“Well, my mom likes to eat rasinettes but she mostly eats jelly donuts, so, no. I’m the chocaholic of the family and I turned my husband into one. When I met him 35 years ago he hated chocolate. He hated it! And then he lived with me and now he absolutely loves chocolate and he always wants to eat it. He got addicted to it because sugar is very addicting. He just didn’t like the taste of it before. You know how some people just like salty versus sweet? Well, he was just eating salty things. After living together for a while I noticed he would put chocolate on his sundaes or make chocolate covered strawberries. Pretty soon after that he was ordering chocolate cake at restaurants for dessert instead of cheesecake. He started drinking hot chocolate and mochas also. Oh god, I want a chocolate bar now.”

“Speaking of chocolate bars, what is your chocolate preference? How much cacao do you prefer in a chocolate bar?”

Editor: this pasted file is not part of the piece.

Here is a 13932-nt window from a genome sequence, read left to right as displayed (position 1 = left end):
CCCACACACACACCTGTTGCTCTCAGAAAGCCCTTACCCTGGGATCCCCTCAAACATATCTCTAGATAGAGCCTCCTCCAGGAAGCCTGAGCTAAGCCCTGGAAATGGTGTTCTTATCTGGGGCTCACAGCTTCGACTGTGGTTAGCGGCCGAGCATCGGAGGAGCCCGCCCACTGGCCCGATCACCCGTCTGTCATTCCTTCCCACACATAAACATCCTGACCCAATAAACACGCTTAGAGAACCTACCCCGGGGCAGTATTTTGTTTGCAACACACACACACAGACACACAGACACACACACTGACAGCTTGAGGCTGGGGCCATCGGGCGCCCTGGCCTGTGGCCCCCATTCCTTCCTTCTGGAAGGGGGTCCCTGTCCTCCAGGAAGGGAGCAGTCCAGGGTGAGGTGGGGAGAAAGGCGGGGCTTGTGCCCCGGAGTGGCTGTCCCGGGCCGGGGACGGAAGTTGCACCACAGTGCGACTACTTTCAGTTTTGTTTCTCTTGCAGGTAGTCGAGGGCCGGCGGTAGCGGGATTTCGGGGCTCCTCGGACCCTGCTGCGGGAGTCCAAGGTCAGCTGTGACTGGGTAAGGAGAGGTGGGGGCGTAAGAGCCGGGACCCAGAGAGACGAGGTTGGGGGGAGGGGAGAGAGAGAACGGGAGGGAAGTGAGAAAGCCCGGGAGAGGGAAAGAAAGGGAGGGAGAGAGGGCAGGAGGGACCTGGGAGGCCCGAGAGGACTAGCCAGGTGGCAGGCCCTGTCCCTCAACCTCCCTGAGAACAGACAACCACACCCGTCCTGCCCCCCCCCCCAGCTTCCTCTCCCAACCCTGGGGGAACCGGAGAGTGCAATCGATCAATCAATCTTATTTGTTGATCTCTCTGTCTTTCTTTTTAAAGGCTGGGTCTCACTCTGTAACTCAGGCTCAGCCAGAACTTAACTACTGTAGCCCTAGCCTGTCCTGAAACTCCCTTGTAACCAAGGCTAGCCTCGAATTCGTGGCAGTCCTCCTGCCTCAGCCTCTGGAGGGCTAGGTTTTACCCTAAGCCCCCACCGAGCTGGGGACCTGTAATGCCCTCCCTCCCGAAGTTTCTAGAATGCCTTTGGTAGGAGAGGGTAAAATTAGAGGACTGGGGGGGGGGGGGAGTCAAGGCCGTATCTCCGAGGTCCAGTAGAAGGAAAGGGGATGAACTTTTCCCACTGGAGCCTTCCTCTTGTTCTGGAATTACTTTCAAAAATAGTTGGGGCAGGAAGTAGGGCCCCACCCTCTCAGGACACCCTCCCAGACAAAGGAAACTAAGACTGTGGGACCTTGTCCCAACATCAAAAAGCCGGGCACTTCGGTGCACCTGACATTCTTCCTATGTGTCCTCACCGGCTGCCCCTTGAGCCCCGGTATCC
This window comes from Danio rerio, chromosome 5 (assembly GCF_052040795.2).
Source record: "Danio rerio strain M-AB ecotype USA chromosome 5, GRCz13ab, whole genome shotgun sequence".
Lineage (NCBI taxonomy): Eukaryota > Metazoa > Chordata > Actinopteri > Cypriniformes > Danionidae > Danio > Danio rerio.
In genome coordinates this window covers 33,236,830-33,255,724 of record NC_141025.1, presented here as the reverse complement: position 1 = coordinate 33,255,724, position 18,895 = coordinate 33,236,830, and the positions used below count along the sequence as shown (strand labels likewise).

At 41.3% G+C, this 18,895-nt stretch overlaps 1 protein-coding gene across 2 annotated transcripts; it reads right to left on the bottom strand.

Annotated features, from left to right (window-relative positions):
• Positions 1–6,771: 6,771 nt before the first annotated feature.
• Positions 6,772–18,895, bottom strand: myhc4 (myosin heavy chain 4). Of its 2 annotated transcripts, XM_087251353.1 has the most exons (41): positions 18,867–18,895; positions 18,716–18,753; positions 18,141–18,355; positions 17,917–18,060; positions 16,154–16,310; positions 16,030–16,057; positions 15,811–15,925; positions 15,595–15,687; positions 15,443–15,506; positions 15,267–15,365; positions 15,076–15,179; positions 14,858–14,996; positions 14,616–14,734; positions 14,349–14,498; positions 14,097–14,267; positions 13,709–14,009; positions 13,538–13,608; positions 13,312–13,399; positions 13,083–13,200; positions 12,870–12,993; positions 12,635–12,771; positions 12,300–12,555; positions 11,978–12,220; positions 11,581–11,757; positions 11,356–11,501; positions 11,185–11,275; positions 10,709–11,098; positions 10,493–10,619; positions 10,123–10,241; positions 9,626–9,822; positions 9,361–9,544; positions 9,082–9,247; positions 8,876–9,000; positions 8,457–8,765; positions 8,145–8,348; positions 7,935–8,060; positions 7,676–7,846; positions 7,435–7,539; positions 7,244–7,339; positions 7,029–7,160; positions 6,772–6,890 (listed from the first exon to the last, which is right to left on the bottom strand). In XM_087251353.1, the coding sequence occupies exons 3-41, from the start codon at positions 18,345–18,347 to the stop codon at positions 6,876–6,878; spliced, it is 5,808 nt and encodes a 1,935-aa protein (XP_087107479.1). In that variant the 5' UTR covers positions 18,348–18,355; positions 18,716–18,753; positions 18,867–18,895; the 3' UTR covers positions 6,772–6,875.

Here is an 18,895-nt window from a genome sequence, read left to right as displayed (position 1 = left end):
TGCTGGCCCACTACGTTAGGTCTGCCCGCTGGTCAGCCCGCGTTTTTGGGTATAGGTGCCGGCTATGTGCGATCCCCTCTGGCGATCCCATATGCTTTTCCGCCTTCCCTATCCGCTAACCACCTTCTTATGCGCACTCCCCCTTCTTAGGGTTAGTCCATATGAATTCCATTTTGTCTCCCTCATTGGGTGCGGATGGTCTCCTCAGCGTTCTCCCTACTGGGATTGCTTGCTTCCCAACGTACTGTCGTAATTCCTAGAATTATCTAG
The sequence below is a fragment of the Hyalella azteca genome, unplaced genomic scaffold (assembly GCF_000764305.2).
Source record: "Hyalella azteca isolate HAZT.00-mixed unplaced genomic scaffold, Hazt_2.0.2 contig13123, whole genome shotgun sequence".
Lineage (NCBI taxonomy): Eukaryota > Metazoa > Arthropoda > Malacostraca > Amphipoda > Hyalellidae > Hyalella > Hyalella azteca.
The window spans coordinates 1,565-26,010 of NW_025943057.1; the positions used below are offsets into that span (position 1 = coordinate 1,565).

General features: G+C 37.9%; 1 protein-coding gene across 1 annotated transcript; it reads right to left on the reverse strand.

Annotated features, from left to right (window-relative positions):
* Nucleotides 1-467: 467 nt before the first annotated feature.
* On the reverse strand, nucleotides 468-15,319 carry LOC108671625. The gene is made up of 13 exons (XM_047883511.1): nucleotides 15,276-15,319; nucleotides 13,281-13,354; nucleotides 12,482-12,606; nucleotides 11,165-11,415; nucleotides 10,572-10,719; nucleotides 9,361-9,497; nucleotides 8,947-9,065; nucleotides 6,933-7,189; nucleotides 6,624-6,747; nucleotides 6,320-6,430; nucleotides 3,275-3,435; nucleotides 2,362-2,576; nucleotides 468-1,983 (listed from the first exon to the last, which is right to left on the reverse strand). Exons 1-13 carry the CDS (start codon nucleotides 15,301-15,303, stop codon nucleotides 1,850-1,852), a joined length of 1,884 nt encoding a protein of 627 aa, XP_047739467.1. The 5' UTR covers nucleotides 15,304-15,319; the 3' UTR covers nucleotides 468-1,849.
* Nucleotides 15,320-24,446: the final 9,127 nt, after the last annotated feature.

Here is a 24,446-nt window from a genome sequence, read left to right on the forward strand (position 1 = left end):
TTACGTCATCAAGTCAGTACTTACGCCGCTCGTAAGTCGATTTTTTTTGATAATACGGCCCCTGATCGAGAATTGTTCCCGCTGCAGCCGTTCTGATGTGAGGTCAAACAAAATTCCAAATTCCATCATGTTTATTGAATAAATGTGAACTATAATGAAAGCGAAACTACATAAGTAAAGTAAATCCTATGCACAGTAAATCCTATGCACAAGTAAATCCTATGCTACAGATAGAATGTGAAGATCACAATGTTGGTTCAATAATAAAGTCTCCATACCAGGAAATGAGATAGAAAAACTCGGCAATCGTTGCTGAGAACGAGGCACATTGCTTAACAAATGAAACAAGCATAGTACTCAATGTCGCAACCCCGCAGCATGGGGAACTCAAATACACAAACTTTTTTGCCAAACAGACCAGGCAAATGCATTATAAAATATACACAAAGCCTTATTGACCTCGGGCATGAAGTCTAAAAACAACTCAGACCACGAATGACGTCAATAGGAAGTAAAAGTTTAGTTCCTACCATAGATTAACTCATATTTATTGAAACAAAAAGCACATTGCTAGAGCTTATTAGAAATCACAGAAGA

“70% because I love dark chocolate and it’s not too bitter at that point. Once you get past 70% though it is really bitter. My favorite brand of chocolate is See’s candies. When I walk into a See’s store I always say, “You should make perfume out of this!” It’s like aromatherapy. I love See’s and I like Lindt, which I think is Swiss. I know Belgium and Swiss chocolate is really delicious. It’s just creamy and it’s rich tasting. I love chocolate. It’s healthy and it’s an antioxidant. It’s also an anti-inflammatory I found out! I read that on the internet. Oh! And chocolate has endorphins, it gives you a feeling of happiness.”

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(Image Retrieved from: https://www.riceepicurean.com/sees-candies/)

As it turns out, my informant was correct. Chocolate contains flavanols which act as an anti-inflammatory in the body, however, Goya et al. points out that flavanol concentrations vary among chocolate products (Goya et al. 2016, 212). A study conducted by Melchior et al. in 1991 also confirms that chocolate increases beta-endorphins after consuming chocolate beverages (Melchior et al. 1991, 941).